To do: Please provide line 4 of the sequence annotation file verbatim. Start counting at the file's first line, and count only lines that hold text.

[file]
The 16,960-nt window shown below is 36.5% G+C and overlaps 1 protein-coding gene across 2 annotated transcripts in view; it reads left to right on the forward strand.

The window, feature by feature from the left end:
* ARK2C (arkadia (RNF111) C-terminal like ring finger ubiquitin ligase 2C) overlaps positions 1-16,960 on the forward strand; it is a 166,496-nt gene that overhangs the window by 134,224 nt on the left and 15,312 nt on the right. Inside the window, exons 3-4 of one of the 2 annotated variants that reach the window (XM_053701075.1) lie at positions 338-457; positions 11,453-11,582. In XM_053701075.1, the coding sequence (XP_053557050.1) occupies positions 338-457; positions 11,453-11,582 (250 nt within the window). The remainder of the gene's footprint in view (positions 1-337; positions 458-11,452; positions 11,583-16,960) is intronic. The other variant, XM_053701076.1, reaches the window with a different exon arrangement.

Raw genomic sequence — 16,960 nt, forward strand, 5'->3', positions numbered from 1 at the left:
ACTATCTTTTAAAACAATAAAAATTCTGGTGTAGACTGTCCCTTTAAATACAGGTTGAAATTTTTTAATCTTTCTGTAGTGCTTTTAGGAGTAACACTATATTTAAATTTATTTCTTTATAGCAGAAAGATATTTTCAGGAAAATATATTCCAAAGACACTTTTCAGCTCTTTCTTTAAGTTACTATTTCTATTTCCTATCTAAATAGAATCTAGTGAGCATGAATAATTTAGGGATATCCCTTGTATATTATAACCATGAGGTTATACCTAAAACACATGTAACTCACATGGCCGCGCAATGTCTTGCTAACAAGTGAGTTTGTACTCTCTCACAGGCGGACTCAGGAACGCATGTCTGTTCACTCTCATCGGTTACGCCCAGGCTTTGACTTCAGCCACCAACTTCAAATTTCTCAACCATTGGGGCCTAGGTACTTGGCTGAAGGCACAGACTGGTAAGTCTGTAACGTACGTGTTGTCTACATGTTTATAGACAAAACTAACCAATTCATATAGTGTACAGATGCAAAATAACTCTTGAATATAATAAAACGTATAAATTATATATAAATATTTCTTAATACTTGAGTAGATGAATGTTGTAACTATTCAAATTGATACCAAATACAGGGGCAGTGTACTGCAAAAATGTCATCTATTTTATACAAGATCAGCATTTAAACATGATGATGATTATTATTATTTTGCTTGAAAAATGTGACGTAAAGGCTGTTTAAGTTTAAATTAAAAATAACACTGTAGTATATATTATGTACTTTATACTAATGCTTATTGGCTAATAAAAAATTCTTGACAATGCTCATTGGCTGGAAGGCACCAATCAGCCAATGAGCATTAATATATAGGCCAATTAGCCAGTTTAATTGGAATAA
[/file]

Raw genomic sequence — 16,960 nt, forward strand, 5'->3', positions numbered from 1 at the left: